Sports Illustrated announced its choice for 2013's Sportsman of the Year on Dec. 16, 2013. Here's one of the nominations for that honor by former Sportsman recipient Sugar Ray Leonard.
Achievement in boxing has always been built on a combination of hard work, belief in oneself, intestinal fortitude and that special something that's very hard to describe in just one word.
Very few athletes are able to reach a level of unprecedented and sustained success. But excelling in a sport (competing in must-see events, breaking records, remaining undefeated) can sometimes promote a less enthusiastic approach to the day-to-day maintenance. Athletes may rest on their laurels and find it hard to stay focused and, as a result, even that "Eye of the Tiger" drive becomes difficult to maintain. But there is one fighter, one champion, who has shown the world that he is something different, something special, something great in that roped square. Who comes to mind when pondering which athlete should be this year's Sportsman of the Year? None other than Floyd Mayweather, Jr.
There was a long period during which any talk about boxing always focused on the heavyweight champions, great big men like Joe Louis, Rocky Marciano and Muhammad Ali. In time, though, the baton was passed to Sugar Ray Robinson, then to yours truly, to Oscar De La Hoya and now to Floyd Mayweather, Jr. When I think of Sports Illustrated I always think of something special, the wow factor. That's precisely what Mayweather, Jr. has.
He is the rare fighter who makes non-boxing fans watch boxing. An athlete so special that it's completely in the realm of possibility that there is a downtick in crime during his events because lawbreakers don't want to miss the fight. I've heard people say about Mayweather things like, "he doesn't like to get hit." But I have to take issue with that statement. The sweet science of boxing is all about the most effective and economical means of defeating your opponent both physically and mentally. Boxing is one of the most, if not, the most challenging sport in the world because at your bleakest moment you ask yourself, can I go on -- can I go any further? Ask yourself that question when one of your eyes is swollen, your hand is injured, and you've been knocked down for the first time. Boxing is one of the most primal sports, calling upon not only your physical strength but also your mental fortitude. People are amazed by boxers' ability to somehow go beyond what they see as possible when it comes to the body, mind and spirit. That's what sets boxing apart and, what in turn, sets Mayweather, Jr. apart.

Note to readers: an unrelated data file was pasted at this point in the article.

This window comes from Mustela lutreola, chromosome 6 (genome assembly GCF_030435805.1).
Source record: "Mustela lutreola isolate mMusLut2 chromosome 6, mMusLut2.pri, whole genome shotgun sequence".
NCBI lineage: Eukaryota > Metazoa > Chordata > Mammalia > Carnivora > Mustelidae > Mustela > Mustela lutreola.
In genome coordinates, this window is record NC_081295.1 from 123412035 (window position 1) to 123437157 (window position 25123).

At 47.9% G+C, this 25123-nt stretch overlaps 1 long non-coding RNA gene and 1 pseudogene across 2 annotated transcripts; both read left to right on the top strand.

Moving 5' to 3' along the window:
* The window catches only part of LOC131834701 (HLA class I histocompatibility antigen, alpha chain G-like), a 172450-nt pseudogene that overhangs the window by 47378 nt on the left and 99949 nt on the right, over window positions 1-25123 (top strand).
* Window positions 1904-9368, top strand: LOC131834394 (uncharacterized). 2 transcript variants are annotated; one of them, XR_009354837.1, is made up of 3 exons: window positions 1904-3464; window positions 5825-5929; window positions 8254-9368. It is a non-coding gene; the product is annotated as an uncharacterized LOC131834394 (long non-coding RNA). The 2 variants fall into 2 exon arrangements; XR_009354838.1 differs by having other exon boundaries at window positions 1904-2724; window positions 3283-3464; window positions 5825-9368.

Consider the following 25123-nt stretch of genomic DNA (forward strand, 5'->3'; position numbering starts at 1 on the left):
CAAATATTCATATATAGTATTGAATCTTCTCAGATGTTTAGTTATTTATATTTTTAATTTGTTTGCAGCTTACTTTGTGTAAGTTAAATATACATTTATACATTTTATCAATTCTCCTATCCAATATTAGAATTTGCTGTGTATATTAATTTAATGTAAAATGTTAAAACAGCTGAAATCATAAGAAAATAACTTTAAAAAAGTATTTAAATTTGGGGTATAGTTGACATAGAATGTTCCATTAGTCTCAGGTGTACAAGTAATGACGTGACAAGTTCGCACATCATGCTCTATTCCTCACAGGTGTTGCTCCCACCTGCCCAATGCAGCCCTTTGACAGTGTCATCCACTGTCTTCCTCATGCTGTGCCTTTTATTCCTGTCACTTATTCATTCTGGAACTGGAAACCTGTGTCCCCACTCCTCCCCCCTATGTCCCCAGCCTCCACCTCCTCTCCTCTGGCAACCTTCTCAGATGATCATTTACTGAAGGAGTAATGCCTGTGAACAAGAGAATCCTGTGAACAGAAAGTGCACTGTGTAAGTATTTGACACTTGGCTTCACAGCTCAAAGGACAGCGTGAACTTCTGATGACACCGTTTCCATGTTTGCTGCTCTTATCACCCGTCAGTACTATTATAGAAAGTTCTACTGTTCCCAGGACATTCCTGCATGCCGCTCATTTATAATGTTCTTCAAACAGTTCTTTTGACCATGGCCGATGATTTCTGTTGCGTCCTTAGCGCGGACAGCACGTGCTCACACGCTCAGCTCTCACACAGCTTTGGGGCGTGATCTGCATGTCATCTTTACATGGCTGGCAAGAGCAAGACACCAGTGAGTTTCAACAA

I first met Mayweather, Jr. when he was not yet ranked in the Top 10, but even then I saw and heard something very rare in a young fighter: that X-factor that separates good fighters from great fighters. The way he expressed himself was totally confident, even borderline arrogant, but I can't throw stones because it takes that level of self-assuredness, and the ability to back up those words, to be a champion.
His 45-0 record speaks loud and proud. You can love him or hate him (and by the way, he truly doesn't care), but he is hands down a phenomenal boxer. For years I have observed his uncanny ability to miraculously slip bombs thrown by the likes of Oscar De La Hoya and I saw him find a way to continue the round despite being visibly hurt by Sugar Shane Mosley. Mayweather Jr. has displayed that rare ability to reach down to that hidden reservoir of strength that only the special ones, such as Ali, Robinson, and myself, have exhibited. I'm a little biased, but just having that ability, period, warrants Floyd "Money" Mayweather, Jr.'s having his face prominently displayed on that Sportsman of the Year 2013 cover.
Mayweather, Jr. by all accounts was born to be a "star" in the ring, and if he desires, outside of it too. He is one of those special people who has so much influence on the millions of kids who just want to be like "Money." He may not realize that their inspiration is his responsibility, but it is, because Mayweather, Jr. can have an even greater impact with our kids outside the ring by doing the same impeccable work he's done inside those ropes for so many years.